Race and sex differences in cardiovascular α-adrenergic and β-adrenergic receptor responsiveness in men and women with high blood pressure.


Journal Article

OBJECTIVE: Hypertension is associated with unfavorable changes in adrenergic receptor responsiveness, but the relationship of race and sex to adrenergic receptor responsiveness in the development of cardiovascular disease is unclear. This study examined α-adrenergic and ß-adrenergic receptor responsiveness in African-American and white men and women with untreated high blood pressure (BP) (HBP) and with normal BP. METHODS AND RESULTS: The study sample comprised 161 African-American and white men and women in the age range 25-45 years. Isoproterenol, a nonselective ß-adrenergic receptor agonist, was administered intravenously to determine the bolus dose required to increase heart rate by 25 bpm, an index of β-adrenergic receptor responsiveness. Similarly, phenylephrine, an α1-adrenergic receptor agonist, was administered to determine the bolus dose required to increase BP by 25 mmHg, an index of vascular α1-adrenergic receptor responsiveness. HBP (P < 0.01), male sex (P = 0.04), and higher BMI (P < 0.01) were all associated with reduced β-adrenergic receptor responsiveness, with a similar trend observed for African-American race (P = 0.07). Conversely, α1-adrenergic receptor responsiveness was increased in association with HBP (P < 0.01), female sex (P < 0.01), and African-American race (P < 0.01). CONCLUSION: In the early stages of hypertension, cardiovascular β-adrenergic receptors demonstrate blunted responsiveness, whereas conversely α1-adrenergic receptors exhibit increased responsiveness. This pattern of receptor changes is especially evident in men and African-Americans, is exacerbated by obesity, and may contribute to the development of cardiovascular disease.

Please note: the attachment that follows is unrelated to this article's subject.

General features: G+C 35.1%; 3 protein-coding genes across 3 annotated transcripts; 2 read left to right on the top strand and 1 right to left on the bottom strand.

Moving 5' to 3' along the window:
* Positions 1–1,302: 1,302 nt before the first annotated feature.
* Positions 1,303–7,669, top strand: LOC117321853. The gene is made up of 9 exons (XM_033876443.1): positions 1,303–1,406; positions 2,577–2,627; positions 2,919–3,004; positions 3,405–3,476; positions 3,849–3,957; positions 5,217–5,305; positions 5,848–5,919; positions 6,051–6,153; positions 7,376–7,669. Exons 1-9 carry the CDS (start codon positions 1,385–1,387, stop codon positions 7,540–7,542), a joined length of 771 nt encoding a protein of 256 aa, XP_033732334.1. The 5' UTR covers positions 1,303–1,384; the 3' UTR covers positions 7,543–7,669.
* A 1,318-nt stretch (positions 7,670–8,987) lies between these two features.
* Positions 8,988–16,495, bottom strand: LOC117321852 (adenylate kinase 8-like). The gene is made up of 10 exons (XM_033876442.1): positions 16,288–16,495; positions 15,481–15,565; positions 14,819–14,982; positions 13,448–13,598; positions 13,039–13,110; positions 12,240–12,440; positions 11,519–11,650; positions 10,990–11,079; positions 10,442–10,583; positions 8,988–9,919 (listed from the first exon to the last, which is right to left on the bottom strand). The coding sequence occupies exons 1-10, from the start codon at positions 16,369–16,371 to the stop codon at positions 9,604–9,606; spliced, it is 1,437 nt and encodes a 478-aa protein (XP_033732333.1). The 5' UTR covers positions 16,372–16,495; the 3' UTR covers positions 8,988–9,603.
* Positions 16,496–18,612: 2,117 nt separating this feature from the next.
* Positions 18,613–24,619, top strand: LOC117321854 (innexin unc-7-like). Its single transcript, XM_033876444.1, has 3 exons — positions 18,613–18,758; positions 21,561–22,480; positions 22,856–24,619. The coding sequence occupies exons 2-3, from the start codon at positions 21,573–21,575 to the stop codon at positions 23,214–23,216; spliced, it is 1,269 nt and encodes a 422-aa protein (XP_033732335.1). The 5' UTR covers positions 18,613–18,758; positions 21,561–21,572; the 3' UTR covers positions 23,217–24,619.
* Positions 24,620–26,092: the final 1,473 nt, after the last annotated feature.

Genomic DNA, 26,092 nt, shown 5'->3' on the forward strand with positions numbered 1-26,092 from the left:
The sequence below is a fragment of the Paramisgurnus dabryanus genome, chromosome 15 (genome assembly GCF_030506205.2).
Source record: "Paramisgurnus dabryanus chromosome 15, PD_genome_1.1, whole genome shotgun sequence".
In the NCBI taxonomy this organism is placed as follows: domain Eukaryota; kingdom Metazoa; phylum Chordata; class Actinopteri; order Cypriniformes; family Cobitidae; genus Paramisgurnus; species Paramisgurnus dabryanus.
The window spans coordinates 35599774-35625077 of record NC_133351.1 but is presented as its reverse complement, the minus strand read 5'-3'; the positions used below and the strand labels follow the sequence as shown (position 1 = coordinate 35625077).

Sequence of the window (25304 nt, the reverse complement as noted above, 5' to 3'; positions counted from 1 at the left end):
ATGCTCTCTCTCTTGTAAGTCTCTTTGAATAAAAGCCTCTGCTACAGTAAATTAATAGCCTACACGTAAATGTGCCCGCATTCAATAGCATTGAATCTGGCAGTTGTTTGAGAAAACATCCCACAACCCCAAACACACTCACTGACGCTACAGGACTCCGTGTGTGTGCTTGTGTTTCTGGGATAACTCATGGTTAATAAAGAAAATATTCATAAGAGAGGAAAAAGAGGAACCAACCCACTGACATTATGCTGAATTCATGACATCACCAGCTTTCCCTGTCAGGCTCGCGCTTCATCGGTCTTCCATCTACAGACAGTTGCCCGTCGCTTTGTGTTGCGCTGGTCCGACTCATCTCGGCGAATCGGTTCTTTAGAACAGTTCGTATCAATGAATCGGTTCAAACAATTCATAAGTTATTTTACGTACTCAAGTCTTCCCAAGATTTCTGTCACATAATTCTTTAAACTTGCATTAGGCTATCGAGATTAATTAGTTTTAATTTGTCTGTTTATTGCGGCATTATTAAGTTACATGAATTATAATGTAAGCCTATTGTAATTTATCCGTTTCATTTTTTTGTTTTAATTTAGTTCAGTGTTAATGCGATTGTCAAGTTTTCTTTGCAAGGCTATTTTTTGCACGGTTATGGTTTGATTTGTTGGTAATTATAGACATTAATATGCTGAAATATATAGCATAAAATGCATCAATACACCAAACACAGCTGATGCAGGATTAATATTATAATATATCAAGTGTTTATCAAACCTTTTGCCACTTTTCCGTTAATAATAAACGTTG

Full Text

Duke Authors

Cited Authors

  • Sherwood, A; Hill, LK; Blumenthal, JA; Johnson, KS; Hinderliter, AL

Published Date

  • May 2017

Published In

Volume / Issue

  • 35 / 5

Start / End Page

  • 975 - 981

PubMed ID

  • 28306633

Pubmed Central ID

  • 28306633

Electronic International Standard Serial Number (EISSN)

  • 1473-5598

Digital Object Identifier (DOI)

  • 10.1097/HJH.0000000000001266


  • eng

Conference Location

  • England